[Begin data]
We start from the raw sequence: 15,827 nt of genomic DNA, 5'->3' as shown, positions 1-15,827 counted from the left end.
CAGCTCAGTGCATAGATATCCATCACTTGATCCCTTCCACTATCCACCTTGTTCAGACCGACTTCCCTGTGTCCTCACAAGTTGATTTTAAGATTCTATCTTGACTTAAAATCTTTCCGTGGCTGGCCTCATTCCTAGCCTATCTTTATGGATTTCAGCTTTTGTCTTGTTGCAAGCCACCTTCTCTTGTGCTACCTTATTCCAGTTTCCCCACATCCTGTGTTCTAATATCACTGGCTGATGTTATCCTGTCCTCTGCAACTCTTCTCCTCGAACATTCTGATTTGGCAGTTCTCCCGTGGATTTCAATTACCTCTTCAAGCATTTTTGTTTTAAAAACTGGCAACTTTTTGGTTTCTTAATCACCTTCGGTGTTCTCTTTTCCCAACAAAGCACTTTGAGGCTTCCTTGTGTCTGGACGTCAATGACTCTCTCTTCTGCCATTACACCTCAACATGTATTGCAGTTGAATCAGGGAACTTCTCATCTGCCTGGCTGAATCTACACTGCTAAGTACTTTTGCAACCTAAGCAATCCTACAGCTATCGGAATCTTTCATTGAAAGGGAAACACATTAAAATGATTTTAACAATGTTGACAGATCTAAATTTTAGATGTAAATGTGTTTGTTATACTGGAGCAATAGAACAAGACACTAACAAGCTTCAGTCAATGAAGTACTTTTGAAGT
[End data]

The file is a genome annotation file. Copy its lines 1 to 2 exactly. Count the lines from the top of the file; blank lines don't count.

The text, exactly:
We start from the raw sequence: 15,827 nt of genomic DNA, 5'->3' as shown, positions 1-15,827 counted from the left end.
CAGCTCAGTGCATAGATATCCATCACTTGATCCCTTCCACTATCCACCTTGTTCAGACCGACTTCCCTGTGTCCTCACAAGTTGATTTTAAGATTCTATCTTGACTTAAAATCTTTCCGTGGCTGGCCTCATTCCTAGCCTATCTTTATGGATTTCAGCTTTTGTCTTGTTGCAAGCCACCTTCTCTTGTGCTACCTTATTCCAGTTTCCCCACATCCTGTGTTCTAATATCACTGGCTGATGTTATCCTGTCCTCTGCAACTCTTCTCCTCGAACATTCTGATTTGGCAGTTCTCCCGTGGATTTCAATTACCTCTTCAAGCATTTTTGTTTTAAAAACTGGCAACTTTTTGGTTTCTTAATCACCTTCGGTGTTCTCTTTTCCCAACAAAGCACTTTGAGGCTTCCTTGTGTCTGGACGTCAATGACTCTCTCTTCTGCCATTACACCTCAACATGTATTGCAGTTGAATCAGGGAACTTCTCATCTGCCTGGCTGAATCTACACTGCTAAGTACTTTTGCAACCTAAGCAATCCTACAGCTATCGGAATCTTTCATTGAAAGGGAAACACATTAAAATGATTTTAACAATGTTGACAGATCTAAATTTTAGATGTAAATGTGTTTGTTATACTGGAGCAATAGAACAAGACACTAACAAGCTTCAGTCAATGAAGTACTTTTGAAGT